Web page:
When I read folks saying that the Giro is better than the Tour, I have to shake my head.

Better, how?

The scenery in Italy can be stunning, sure – but like yesterday, it can be ghastly, too.

The Tour is exactly the same, for every Riviera, there’s a retail park.

As for the fan base, it’s a no contest; in the north of Italy the fans are legion and fanatical but the further south you go, the less enthusiastic they are.

Today the numbers of roadside fans was sparse – and that includes the first mountain top finish of the race.

Ed interviewes Dan Lloyd, who's very focused on his role, looking after Sastre.

If the strade bianche were in Lombardy, we’d still be trying to get off the hill.

And as for the field – no Lance, Alberto, Schlecks, Cav, Boonen or Cancellara.

Brent Bookwalter had a blether with us before today's start, apologising for not returning our call after the first stage! That's ok mate.

Organisation-wise it’s scary driving a stage route here in advance of the race, unless you have the official cars breathing down your neck.

On race route yesterday we had to watch very carefully for ‘civilians’ coming against race route and across race route at traffic lights.

On the Tour, the roads are secured six hours before the start; there is just zero chance of the wrong vehicle being on the course.

All that said, it’s more sympatico on the Giro, there’s much less officialdom, the folk are great, the food is good and it’s a great buzz.

But ‘le Tour is le Tour!’

Yesterday was a great experience; personally I don’t think dirt roads belong in a Grand Tour, for sure have the Eroika, Rutland, GP Herning, Paris-Roubaix and Tro Bro Leon but don’t have ‘gimmicks’ in a stage race.

We'll run a competition soon, with riders' faces that you have to put names to.

But as Martin has just said to me; ‘none of the riders are saying much about the dirt roads – it’s just like, “well, it’s part of the race!

Maybe I’m being too conservative?

The first bunch appears out of the gloom.

Today it was good not to be rained on and the rolling country with the hill top towns was beautiful.

As I said earlier though, the number of fans roadside was disappointing.

Drive through virtually any town that’s on a Tour de France route and it’ll be packed to the rafters – there would have been no problem picking a spot in any of the stage route towns, today.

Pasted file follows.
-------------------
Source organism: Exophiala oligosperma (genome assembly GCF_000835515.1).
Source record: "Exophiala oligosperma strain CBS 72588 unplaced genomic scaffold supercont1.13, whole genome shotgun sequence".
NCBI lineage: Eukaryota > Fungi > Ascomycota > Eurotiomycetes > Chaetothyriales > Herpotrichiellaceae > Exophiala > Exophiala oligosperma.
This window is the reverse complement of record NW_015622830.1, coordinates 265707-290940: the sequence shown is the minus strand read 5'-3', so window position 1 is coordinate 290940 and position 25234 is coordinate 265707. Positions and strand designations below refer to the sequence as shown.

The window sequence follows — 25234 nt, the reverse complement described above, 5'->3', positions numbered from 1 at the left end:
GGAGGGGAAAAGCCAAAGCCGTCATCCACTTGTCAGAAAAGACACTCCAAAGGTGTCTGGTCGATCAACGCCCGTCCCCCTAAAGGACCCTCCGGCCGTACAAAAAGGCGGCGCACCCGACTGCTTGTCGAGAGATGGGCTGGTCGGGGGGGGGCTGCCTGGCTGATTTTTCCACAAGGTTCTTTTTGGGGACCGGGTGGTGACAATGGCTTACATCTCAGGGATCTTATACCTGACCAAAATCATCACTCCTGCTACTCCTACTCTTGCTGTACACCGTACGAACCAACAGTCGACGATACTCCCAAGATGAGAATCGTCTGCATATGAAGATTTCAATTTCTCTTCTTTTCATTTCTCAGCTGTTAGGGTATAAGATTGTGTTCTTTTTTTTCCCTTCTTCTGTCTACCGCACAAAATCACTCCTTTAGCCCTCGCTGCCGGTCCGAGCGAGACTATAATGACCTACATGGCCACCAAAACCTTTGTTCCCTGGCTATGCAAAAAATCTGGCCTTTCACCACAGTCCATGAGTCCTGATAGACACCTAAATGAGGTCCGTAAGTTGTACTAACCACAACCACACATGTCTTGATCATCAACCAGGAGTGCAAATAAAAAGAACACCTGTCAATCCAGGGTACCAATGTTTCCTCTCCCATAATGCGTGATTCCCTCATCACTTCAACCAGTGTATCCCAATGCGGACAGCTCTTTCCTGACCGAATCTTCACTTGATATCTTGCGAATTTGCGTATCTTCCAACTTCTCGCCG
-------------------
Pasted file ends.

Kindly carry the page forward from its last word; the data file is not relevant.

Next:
You get the idea, mist, cold, few folk watching, riders battering themselves up a monster climb.

The finish hill was very poorly supported, there was no atmosphere to speak of standing where we were at 1900 to go.

It was good to hear that Steve Cummings and Chris Froome were in the break – Vik would say otherwise, but I like and respect both men.

Looks to us like Steve rode in a skinsuit... he was one of the first attackers today.

I think that Steve has the potential to be a very good rider, but perhaps plays the super domestique role best.

Alberto Contador spoke very highly of him at Discovery.

Saxo Bank will be delighted with their win, today – their Giro is a success, whatever else happens.

Wiggins must be ruing those splits and crashes in Holland, he was with the ‘heads’ on Terminillo today, albeit he looked right on the limit and in this Giro, the climbing hasn’t even started.

Millar collapsed, a shame; the maglia rosa was his for the taking at the TTT but the Garmin team didn’t ride like the unit that so nearly won both the Giro and Tour ‘cronsquadras’ in 2009.

And now, it’s Monday.

There comes a point where you just have to sleep; Rieti wasn’t far off the bottom of the climb and provided us with good, clean digs and not a bad wee restaurant.

When I awoke at 07:00 I could see the newsagent across the square, up, out, down the stair, across the Piazza Cesare Battiati, grab the door handle – locked!

It was like a bad dream, I could see the Gazzettas, pink, inviting but couldn't get to them - it was horrible!

I’ve got one now, though.

Cycling merits not one front page mention today; it’s all about Inter Milan and Josè Mourinho winning the league – that takes up pages one to 18.

Today's Gazzetta, it's football today.

It’s page 42 before we get our fix; it’s hard to imagine what you have to do to get 8 out of 10 from the Gazzetta.

Chris Sorensen rides in a day long break, jumps them on the race’s first mountain top finish and tortures himself to victory – that’s an 8.

Martin reckons he should have moon-walked across the line to boost that to a 9.

Evans looks the winner to us – team or no team – whilst Sastre is now 8’10” back on Vinokourov – who we reckon will have at least one bad day in the last week – whilst Evans sits at 1’12”.

It’s going to be very difficult to put seven minutes into Cuddles for Carlos, no? (that’s how Carlos ends every sentence – ‘no?’)

Columbia tester Pinotti surprises at 5th and so does young Aussie, Porte in 6th.

But like we say, early days.

Martin wants to get this: copy posted, and we have a long drive to Frosinone and the start of stage 9, so we gotta go.

A domani!